Android Q's new gesture navigation is a vast improvement over the two-button nav bar introduced in Pie, but it still has quirks that need to be worked out. Particularly, the back gesture interferes with the swipe-to-open option for side menus. Google promised a fix in the form of a peek gesture, but that still feels very unfinished as of Beta 5. However, this release adds a two-finger swipe from the side of the display to open those slide-out navigation menus, and it's as awkward to use as it sounds.
Another day, another Chrome flag. The browser is starting to let users swipe to go back to the previous page they had open, or come forward again. Even though we knew this behavior would be coming, we'd never seen it live before. A dip into the browsers' flags revealed one that triggers it.
Google announced last month that one of the plans for Wear 2.0 had been to make the platform easier to update with software upgrades from the Play Store rather than relying so much on sending out a barrage of firmware updates. In the v2.6 update, quite a few improvements and little tweaks have been made to the interface, including new connection indicators, download status notifications, a recent app complication, and more.
Swiping down on the fingerprint scanner to show notifications came as a gesture with the Pixels last year and resulted in a lot of drama before it was enabled for Nexus 5X and 6P phones in Android 7.1.2. With Android Oreo 8.0, the fingerprint scanner gesture API was opened up to developers so they could make their own apps with it.
And today's app is built on that. DigiLux uses the fingerprint swipe gesture to lower or raise your display's brightness. Before you start using it, you will need to allow it to modify system settings and turn on its accessibility service.
If you're familiar with the early days of Android and iOS, there was a really common pattern for deleting items from lists. Basically, you would swipe an item to the left or right, and in its place would be buttons to either undo whatever happened to the item or take more actions on it. Sometime in 2015, Google introduced a different approach in its Material Design guidelines in which swiped items were immediately removed from the list and a new control called a Snackbar popped up from the bottom of the screen with an undo button. Many of Google's apps adopted the new style, but it wasn't until this week that Gmail made the switch.
Welcome to the latest entry in our Bonus Round series, wherein we tell you all about the new Android games of the day that we couldn't get to during our regular news rounds. Consider this a quick update for the dedicated gamers who can't wait for our bi-weekly roundups, and don't want to wade through a whole day's worth of news just to get their pixelated fix. Today we've got a beautifully designed board game, a deep turn-based tactical RPG, an interesting swipe-based action game, an offshoot turn-based RPG from a popular MMORPG franchise, a cute voxel-based endless runner, a flight simulation space opera, and a deeply detailed construction simulator.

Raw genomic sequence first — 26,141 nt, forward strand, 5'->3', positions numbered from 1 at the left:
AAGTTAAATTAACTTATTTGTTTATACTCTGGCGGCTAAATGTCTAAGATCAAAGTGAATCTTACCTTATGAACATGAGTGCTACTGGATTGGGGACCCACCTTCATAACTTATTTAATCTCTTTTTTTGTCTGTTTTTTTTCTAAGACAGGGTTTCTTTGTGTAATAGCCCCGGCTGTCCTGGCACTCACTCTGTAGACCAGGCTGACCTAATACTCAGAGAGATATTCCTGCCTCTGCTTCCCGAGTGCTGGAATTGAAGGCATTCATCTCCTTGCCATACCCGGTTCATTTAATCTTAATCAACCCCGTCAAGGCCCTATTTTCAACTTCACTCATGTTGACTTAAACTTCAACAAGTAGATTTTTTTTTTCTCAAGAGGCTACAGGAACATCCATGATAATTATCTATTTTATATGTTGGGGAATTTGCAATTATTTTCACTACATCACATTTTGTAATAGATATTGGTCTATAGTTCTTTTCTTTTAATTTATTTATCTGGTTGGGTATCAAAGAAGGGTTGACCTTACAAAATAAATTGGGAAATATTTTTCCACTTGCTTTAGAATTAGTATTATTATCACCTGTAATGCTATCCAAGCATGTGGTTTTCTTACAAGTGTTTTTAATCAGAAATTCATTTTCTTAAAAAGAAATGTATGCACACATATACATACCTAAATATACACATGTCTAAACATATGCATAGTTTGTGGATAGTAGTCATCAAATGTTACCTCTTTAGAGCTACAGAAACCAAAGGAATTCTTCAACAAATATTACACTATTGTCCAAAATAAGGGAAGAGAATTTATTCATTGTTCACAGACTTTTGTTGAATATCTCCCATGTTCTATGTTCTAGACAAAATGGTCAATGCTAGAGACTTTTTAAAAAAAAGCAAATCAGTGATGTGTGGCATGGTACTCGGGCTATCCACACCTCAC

Drupe would like you to think that contacts on Android, and on mobile in general, are broken. They're not - phone makers and developers have been doing this for a while, after all - but that doesn't mean that they can't be improved upon. Drupe is a "floating" app that puts contacts, and the means to do all sorts of interesting things with them, in a unique overlay accessible from any other app. Check it out in action in the video below.
To activate Drupe, just tap the translucent triple-dot activation point in any app. A list of your favorite contacts (or groups of contacts) will appear along the left side of your phone's screen, with a list of communication apps on the right.
Think of smartwatches now like smartphones were around 2008 - despite the fact that the idea has been around for a long time, everyone is still trying to figure out the best way to go about it. In Android Wear, Google is trying to make a super-simple interface based on short swipes, taps, and voice commands... which leaves a lot of users craving more conventional tools. So we've got a launcher, a web browser, a file explorer (ugh) and now a substitute for the Recent Apps menu in Android OS.
Swipify allows you to swipe in from the right side of the screen to see a radial list of your recently-used apps, along with a readout of your available RAM.
There's been a quiet trend among user interface augmentations as of late: the swipe-out app and menu bar. SwipePad is probably the progenitor (and still my go-to app), and we've featured a handful of interesting alternatives, but Edge: Quick Actions deserves special attention. This little app has managed to outdo Google itself by making the Recents function (the right-most button on the default navigation configuration) obsolete.
How so? Instead of tapping a button and then tapping the app you want to switch to, Edge embeds the last five open apps into a quick-firing mini-launcher that comes across the screen as a ribbon.
The latest trend in Android user interface modifications is the gesture-based meta-launcher, a way of quickly launching and switching between huge numbers of apps. My personal favorite is still SwipePad, but the current fashion is for Holo-style, scrollable sidebars. Appsi is the latest among these, but differentiates itself with a ton of customization and plugins.
First of all, the setup process is a lot simpler than similar apps, allowing the user to easily move the activation areas with a more graphical UI, instead of adjusting numbers or sliders. Each hotspot can be expanded with gestures, or more precisely, modified launch gestures - turn the launch movement up or down to bring up a shorter list of favorites, for example.